The mirage of unexpected excellence is something that has been animating the Olympic Games ever since their inception in the 1890s. As the chances of an amateur surpassing the reliable performance of a professionally groomed athlete grow slimmer and slimmer, this mirage becomes more potent than ever. But is this ideal fair game? What are the subtle workings of amateurism in a competition where professionals dominate and the gold rush often obscures second-tier contestants? Is the prospect of a wild card a boon for athletes with little training? Or is it instead a sharp reminder of financial inequality? Is it an inspiring everyman story or does it just provide some much-needed comic relief from the tense atmosphere of the medal munch?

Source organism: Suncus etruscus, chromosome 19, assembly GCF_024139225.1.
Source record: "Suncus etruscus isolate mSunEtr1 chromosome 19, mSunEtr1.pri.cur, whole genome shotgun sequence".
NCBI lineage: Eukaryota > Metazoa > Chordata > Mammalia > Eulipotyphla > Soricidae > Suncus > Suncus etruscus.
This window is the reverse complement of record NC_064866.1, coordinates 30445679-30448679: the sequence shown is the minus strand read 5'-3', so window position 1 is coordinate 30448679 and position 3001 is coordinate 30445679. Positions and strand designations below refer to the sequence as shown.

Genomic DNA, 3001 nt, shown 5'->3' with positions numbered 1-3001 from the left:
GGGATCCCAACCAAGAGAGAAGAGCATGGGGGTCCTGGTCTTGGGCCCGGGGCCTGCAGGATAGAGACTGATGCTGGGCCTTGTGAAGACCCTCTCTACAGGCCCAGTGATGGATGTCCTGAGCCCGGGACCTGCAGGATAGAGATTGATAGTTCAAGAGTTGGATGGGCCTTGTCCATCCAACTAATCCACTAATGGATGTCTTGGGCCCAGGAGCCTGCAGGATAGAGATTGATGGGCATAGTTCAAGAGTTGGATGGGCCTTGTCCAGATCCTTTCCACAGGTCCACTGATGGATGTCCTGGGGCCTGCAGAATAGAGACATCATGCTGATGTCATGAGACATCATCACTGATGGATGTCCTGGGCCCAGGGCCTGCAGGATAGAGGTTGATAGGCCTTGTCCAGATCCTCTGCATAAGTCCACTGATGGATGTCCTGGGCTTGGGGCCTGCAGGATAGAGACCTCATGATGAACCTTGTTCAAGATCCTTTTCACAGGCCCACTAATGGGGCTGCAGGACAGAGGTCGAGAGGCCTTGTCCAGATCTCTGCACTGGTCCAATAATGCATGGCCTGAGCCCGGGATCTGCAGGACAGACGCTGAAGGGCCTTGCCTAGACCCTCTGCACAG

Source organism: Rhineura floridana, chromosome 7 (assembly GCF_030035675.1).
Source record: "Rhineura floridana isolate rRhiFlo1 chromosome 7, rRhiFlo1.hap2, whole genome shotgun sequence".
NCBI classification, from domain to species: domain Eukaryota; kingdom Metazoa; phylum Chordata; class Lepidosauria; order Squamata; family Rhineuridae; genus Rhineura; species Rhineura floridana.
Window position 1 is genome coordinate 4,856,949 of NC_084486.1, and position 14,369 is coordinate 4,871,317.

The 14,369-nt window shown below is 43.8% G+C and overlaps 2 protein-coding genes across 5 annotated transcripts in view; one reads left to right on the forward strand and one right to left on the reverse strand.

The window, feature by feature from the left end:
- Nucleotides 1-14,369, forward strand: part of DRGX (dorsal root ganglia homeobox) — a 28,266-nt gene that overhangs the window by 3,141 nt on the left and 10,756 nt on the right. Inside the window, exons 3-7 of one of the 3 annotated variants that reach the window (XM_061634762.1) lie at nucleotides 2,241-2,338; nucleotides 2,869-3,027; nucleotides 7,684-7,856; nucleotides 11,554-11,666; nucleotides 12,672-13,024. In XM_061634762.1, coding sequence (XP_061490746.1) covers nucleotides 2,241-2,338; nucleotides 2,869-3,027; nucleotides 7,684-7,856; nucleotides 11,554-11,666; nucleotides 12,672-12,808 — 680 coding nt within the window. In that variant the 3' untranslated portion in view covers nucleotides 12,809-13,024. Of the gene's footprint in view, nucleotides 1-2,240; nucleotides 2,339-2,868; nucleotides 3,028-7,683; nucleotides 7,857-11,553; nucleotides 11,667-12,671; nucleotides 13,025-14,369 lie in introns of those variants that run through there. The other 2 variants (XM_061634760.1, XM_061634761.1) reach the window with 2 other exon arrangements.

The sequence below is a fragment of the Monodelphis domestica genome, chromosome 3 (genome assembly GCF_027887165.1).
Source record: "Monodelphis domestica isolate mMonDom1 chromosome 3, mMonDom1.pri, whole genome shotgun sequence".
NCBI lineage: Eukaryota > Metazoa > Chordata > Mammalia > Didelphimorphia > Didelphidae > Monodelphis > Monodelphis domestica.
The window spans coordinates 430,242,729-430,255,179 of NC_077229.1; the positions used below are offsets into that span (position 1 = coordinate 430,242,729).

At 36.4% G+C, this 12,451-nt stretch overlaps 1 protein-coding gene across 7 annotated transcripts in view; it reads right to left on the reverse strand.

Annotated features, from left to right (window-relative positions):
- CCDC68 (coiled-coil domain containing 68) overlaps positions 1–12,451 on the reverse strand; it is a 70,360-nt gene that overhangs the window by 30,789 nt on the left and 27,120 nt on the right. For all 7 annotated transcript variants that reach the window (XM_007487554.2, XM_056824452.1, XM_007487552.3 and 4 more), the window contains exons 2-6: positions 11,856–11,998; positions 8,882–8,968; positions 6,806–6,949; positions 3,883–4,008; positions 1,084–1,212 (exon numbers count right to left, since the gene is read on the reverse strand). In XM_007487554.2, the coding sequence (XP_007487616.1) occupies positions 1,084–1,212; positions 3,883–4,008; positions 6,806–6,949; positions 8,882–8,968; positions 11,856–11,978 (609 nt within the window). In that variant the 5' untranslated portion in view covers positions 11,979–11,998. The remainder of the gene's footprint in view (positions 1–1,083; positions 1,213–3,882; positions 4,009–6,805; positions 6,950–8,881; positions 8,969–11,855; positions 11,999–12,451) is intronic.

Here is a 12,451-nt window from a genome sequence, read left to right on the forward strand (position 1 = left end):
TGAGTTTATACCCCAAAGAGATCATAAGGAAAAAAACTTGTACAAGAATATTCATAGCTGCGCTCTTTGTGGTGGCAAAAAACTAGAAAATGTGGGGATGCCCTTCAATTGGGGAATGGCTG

The Olympic Games were conceived as a blend of the Ancient Greek Olympic tradition of organizing various physical activities as a complement to philosophical musing and the English public school ethos which encouraged gentlemen to broadly pursue sporting activities as amateurs. Because professionals purportedly have the advantage of superior training and years of experience, they were originally excluded from the competition. A never-ending controversy around the issue of amateurism and professionalism has been played out heatedly ever since 1952 when the USSR and other countries of the Eastern Bloc returned to the Olympics boasting a well-oiled state-funded sports machine which literally swept the medal tables clean. In contrast to the self-funded, often part-time trained athletes from Western countries, the Eastern Bloc produced a bunch of fantastic young specimens who so challenged the definition of amateurism that they earned the nickname of “shamateurs”. Nevertheless, in 1986, the definition of an Olympian was extended to include “any excellent male or female athlete”. Moreover, strict qualification heats were introduced. The Olympic Games slowly turned into a showcase of corporate prowess and the monetary stakes grew higher. This has, to some extent, deepened the divide between countries who have the financial capability of investing extensively in sporting endeavours and those who are merely starting to build the necessary infrastructure and recruit excellent young athletes.